While people can and do grow and change throughout their lives, earlier experiences profoundly shape our abilities and choices later on.  The influence of earlier upon later development is called a "developmental cascade."  A better term would probably be "developmental avalanche."

For example, let's say you're looking at vocabulary size from age 3 to age 5.

Age 3 vocabulary size has an effect on age 4 vocabulary size.
Age 4 vocabulary size has an effect on age 5 vocabulary size.
Age 3 vocabulary has an additional effect on age 5 vocabulary size.

So you have a sort of snowball where initial vocabulary has both direct influences and indirect ones, via vocabulary at intermediate ages. It's like a small snowball that hits more snow and becomes a bigger snowball, which hits more snow and becomes an even bigger snowball, and so on.  Eventually, small differences between people early on can lead to big differences later on.

4) 2-Way Interaction between child and environment
Children aren't just shaped by their environment. They can act in different ways, and their behavior in turn shapes the input they get from their environment.  For example, a child who is shy from infancy will be treated differently than a child who is outgoing from infancy.  They may be reproached, or gently encouraged to interact, or pushed hard to interact, or shamed into interacting, depending on their parents' parenting style and values.  This in turn will shape how the child behaves around other people, and whether they become painfully shy and retiring or quietly confident adults.  A child who has been told from an early age that they're smart will probably think of themselves differently, and take different levels of risk in the classroom, than a child who has been told that they're just average, or even dumb.  I'm sure you can think of many more everyday examples.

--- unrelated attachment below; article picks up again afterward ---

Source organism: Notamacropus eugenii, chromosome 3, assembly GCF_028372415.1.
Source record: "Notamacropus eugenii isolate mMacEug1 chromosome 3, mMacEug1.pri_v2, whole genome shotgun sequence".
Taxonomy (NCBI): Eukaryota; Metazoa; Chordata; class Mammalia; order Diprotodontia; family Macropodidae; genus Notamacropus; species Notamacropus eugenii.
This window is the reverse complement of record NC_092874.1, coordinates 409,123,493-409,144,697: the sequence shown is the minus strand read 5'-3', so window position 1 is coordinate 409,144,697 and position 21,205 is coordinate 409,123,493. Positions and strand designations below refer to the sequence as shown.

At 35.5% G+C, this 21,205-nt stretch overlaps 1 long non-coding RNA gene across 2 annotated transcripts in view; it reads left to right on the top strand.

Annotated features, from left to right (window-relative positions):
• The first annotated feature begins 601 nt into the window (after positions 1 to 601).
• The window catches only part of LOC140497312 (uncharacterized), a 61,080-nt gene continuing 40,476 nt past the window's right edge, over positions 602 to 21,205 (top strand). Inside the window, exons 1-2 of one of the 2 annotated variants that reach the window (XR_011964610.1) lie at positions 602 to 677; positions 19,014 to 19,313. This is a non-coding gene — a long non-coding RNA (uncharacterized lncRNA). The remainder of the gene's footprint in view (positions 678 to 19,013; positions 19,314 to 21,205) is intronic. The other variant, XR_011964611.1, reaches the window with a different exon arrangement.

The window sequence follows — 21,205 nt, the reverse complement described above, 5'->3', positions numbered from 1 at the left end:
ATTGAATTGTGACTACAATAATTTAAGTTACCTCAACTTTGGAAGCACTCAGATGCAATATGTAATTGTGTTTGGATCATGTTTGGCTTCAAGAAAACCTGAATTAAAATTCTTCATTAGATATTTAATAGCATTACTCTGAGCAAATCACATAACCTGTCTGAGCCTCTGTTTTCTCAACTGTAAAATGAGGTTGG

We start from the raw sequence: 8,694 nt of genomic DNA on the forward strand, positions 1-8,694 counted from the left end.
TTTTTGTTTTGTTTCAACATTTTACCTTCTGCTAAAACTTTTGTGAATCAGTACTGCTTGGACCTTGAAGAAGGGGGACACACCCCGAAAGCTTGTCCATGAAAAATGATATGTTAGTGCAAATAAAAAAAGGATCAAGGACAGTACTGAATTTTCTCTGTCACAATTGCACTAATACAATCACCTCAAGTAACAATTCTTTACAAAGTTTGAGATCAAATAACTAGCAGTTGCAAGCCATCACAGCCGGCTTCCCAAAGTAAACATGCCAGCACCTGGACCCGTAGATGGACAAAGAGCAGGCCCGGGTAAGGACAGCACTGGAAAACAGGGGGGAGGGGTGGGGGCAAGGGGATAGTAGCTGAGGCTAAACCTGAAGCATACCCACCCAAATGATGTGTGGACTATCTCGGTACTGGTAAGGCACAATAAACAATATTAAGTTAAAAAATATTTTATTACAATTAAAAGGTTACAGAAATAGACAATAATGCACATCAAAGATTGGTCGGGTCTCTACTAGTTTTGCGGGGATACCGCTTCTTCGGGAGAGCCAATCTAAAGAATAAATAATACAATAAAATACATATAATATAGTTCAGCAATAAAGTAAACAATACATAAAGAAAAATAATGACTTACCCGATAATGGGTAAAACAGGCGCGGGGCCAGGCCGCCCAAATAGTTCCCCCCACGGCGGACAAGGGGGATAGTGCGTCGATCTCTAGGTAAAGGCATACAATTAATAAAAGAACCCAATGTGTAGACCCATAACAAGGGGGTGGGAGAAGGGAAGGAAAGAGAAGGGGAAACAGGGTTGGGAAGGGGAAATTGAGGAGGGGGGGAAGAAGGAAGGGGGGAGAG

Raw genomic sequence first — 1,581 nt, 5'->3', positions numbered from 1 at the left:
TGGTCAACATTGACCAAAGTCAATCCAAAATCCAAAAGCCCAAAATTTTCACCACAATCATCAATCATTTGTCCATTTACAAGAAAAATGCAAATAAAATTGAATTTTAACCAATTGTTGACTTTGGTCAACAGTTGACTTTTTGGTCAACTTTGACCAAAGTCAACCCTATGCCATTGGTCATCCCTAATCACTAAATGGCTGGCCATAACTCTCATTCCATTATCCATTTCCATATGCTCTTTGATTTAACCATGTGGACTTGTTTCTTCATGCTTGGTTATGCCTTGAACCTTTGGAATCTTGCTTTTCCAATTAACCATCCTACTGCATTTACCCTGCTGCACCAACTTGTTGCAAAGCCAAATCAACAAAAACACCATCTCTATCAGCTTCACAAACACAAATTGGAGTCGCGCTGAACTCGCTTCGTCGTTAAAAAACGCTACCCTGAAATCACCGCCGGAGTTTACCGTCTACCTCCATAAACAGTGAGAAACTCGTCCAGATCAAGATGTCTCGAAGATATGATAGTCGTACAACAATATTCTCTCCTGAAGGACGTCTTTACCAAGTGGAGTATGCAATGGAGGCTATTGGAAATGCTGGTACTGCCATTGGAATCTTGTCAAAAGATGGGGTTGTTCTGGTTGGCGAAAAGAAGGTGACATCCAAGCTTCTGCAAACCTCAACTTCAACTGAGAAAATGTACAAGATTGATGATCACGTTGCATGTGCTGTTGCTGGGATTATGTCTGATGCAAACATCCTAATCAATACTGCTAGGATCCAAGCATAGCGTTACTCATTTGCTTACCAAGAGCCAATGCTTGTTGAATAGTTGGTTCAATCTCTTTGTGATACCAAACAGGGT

While the role of children in shaping their environment seems obvious when pointed out, it's very different from how your average parenting book describes children1.  Too often, the paradigm seems to be "push the right button, receive the desired behavior;" there is little focus on the children's reasons for their behavior (good or bad), or on how the children might be pushing the parents' buttons and triggering their own insecurities about parenting or other issues.  Not surprisingly, many of these books aren't written by developmental psychologists.

The four assumptions listed here lead cognitive psychologists to ask a certain set of questions.

Questions Developmental Psychologists Ask:
1) Are some capabilities innate? If so, which ones?
William James pointed out that at any given moment, there are so many shapes, colors, sounds, textures, smells, temperatures, and more that without any inborn means to sort them out, a baby's world would seem like a "blooming, buzzing confusion."  I think most developmental psychologists accept that at the very least, babies are born with some basic learning mechanisms and an inclination to observe and learn about the world.  But they differ on how much "software" babies come with.  Some people think we're born with (tacit) knowledge of all the grammatical rules of human language, a basic understanding of how objects move (e.g., that objects fall), and/or a set of basic concepts about other people (e.g., that they have minds and intentions).  Others think that we develop these concepts early in life, but aren't born with them.  This debate has led to a lot of interesting research on what babies understand about people, things, quantities, and more, and is far from being resolved.